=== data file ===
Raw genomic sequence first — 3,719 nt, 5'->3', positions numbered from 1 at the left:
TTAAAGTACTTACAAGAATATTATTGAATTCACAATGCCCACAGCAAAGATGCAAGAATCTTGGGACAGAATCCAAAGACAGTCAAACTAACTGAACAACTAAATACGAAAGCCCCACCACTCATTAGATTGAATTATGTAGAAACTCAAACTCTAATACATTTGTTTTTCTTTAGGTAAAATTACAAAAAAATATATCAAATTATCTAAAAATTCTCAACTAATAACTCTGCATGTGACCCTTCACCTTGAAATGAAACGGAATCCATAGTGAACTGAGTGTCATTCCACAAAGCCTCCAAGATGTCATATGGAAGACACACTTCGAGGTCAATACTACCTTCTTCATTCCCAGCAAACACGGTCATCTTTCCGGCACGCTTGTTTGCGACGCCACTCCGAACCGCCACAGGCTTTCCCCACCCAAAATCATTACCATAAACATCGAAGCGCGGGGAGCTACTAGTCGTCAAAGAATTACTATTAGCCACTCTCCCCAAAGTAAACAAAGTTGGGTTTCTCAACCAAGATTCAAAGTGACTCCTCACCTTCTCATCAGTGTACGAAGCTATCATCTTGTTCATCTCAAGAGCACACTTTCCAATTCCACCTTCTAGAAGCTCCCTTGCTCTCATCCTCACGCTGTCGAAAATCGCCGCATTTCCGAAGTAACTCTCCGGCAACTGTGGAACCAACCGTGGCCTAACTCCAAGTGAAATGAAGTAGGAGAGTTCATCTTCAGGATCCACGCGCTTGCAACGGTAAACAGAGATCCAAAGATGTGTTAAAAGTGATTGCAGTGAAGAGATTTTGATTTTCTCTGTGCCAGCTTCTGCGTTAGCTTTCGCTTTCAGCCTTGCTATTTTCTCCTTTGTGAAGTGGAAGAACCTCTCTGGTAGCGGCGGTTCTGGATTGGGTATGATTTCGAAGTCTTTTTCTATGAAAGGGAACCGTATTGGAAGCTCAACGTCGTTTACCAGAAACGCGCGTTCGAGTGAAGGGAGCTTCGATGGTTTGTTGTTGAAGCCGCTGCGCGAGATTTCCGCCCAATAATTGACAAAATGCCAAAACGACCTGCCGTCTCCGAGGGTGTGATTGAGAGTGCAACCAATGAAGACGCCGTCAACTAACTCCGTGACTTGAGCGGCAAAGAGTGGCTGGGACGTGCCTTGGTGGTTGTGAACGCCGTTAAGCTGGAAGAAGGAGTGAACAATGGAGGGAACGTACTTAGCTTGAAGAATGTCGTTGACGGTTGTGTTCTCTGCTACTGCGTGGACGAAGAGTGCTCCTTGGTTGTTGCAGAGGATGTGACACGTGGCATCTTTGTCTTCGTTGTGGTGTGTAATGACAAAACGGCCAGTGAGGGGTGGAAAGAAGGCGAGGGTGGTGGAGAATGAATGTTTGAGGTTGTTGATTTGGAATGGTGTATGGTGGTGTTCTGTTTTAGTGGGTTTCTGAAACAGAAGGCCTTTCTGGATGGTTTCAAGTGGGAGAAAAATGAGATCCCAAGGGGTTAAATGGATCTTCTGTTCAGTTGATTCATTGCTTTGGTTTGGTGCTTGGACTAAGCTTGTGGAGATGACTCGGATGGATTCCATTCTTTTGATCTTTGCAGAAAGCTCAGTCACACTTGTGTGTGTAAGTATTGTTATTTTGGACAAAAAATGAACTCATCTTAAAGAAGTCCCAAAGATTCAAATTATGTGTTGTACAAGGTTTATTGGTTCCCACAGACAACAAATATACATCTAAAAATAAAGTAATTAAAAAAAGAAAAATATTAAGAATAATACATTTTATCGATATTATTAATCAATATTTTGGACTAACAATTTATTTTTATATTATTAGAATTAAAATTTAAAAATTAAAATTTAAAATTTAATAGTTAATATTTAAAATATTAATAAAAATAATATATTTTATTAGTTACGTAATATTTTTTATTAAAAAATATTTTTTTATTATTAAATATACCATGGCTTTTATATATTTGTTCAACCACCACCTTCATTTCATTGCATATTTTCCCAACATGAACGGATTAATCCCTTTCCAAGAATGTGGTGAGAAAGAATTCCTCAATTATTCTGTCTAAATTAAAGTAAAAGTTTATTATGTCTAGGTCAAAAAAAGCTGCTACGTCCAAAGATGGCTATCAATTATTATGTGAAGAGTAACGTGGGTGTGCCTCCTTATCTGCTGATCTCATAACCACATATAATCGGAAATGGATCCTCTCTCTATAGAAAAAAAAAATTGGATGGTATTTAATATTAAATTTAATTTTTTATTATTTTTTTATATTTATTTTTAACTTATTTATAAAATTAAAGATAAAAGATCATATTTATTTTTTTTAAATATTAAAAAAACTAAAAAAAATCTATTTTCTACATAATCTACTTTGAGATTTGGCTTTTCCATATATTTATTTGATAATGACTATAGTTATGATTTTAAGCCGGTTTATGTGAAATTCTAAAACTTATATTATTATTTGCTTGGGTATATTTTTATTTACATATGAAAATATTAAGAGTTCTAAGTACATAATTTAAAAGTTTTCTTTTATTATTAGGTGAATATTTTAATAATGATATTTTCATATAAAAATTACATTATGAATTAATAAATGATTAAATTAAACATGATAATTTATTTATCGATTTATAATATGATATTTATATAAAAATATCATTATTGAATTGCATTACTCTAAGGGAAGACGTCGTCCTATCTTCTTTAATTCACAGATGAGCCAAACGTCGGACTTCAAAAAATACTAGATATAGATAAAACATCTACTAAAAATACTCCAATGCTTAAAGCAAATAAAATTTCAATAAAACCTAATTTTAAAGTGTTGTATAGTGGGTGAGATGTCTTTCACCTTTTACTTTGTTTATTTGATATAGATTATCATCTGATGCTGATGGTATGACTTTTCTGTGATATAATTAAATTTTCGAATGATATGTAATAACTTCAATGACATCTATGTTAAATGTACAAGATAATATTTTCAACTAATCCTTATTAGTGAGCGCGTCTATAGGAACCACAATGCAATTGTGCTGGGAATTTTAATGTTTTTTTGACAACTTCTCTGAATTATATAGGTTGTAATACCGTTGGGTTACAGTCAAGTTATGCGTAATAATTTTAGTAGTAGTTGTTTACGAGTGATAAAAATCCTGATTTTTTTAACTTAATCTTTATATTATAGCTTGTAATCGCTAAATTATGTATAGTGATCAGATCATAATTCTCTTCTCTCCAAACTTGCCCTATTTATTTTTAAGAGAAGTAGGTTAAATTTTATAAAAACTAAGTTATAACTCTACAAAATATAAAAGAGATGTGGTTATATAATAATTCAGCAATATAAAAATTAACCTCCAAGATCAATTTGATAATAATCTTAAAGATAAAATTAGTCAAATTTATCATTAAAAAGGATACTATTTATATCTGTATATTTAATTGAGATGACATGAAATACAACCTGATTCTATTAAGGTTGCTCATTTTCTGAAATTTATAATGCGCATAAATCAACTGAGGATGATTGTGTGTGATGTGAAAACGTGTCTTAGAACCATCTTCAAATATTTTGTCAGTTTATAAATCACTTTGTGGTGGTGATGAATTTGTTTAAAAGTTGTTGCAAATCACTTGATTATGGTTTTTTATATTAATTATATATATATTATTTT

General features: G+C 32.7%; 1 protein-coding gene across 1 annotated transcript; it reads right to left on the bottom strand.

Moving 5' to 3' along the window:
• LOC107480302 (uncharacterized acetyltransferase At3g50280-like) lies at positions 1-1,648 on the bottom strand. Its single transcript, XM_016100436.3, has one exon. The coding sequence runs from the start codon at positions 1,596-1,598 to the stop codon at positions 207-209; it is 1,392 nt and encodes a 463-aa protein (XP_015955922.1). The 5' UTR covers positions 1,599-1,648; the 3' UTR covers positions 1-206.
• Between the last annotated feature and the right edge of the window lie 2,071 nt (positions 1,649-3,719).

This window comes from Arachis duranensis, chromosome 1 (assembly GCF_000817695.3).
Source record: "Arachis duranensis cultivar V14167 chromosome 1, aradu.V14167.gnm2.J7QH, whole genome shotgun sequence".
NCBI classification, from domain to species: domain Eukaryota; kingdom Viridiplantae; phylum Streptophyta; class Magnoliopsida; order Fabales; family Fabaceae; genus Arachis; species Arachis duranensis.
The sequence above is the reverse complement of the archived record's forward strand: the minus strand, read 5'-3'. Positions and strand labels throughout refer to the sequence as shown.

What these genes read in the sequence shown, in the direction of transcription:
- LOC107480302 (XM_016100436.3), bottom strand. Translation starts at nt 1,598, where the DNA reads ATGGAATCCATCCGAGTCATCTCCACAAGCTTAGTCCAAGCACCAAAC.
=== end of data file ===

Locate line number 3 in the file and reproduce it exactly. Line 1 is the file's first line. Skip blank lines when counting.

General features: G+C 32.7%; 1 protein-coding gene across 1 annotated transcript; it reads right to left on the bottom strand.